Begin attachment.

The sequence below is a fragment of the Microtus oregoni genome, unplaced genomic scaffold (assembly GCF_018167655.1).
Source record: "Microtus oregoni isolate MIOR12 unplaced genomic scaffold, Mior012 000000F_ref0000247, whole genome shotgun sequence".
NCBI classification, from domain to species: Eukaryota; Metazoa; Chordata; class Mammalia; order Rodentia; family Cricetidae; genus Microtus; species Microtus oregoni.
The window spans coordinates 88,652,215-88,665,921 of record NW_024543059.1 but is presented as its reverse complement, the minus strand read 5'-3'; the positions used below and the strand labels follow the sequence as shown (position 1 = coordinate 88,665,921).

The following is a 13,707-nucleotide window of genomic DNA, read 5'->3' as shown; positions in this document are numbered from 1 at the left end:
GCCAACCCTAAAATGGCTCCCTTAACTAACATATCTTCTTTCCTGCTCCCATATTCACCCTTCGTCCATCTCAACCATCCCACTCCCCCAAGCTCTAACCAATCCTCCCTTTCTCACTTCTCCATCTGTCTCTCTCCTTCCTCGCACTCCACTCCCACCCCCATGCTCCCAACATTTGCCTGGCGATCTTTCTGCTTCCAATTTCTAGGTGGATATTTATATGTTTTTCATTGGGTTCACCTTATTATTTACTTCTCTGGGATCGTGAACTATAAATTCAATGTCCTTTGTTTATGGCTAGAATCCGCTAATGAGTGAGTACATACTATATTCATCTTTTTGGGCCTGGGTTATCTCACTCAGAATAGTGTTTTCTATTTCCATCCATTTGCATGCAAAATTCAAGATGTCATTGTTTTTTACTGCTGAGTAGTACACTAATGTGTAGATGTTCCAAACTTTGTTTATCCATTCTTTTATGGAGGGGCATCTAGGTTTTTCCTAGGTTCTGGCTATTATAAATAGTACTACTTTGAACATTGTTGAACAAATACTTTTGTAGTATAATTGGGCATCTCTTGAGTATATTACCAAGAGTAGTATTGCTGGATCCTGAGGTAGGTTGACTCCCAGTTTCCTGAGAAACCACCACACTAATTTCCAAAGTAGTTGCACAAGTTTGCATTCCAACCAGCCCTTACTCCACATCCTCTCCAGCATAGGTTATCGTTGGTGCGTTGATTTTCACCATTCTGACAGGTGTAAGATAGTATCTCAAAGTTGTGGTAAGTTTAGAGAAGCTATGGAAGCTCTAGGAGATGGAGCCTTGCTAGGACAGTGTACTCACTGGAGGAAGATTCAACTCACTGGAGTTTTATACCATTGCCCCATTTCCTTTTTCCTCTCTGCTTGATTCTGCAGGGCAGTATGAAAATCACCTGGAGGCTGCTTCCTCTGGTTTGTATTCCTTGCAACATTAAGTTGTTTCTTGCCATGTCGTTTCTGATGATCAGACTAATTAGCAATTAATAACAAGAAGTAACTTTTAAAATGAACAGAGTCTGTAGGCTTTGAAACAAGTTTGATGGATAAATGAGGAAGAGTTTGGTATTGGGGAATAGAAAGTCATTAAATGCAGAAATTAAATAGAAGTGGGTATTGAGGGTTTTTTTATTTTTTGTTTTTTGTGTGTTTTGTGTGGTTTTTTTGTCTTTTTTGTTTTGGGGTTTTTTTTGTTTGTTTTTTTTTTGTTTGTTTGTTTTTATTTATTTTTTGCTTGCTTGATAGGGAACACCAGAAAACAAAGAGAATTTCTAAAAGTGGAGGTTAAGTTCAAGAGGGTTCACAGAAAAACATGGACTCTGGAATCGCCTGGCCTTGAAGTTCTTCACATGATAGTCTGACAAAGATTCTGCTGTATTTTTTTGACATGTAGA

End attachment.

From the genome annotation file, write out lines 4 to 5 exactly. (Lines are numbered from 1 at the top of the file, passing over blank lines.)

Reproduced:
The window spans coordinates 88,652,215-88,665,921 of record NW_024543059.1 but is presented as its reverse complement, the minus strand read 5'-3'; the positions used below and the strand labels follow the sequence as shown (position 1 = coordinate 88,665,921).

The following is a 13,707-nucleotide window of genomic DNA, read 5'->3' as shown; positions in this document are numbered from 1 at the left end: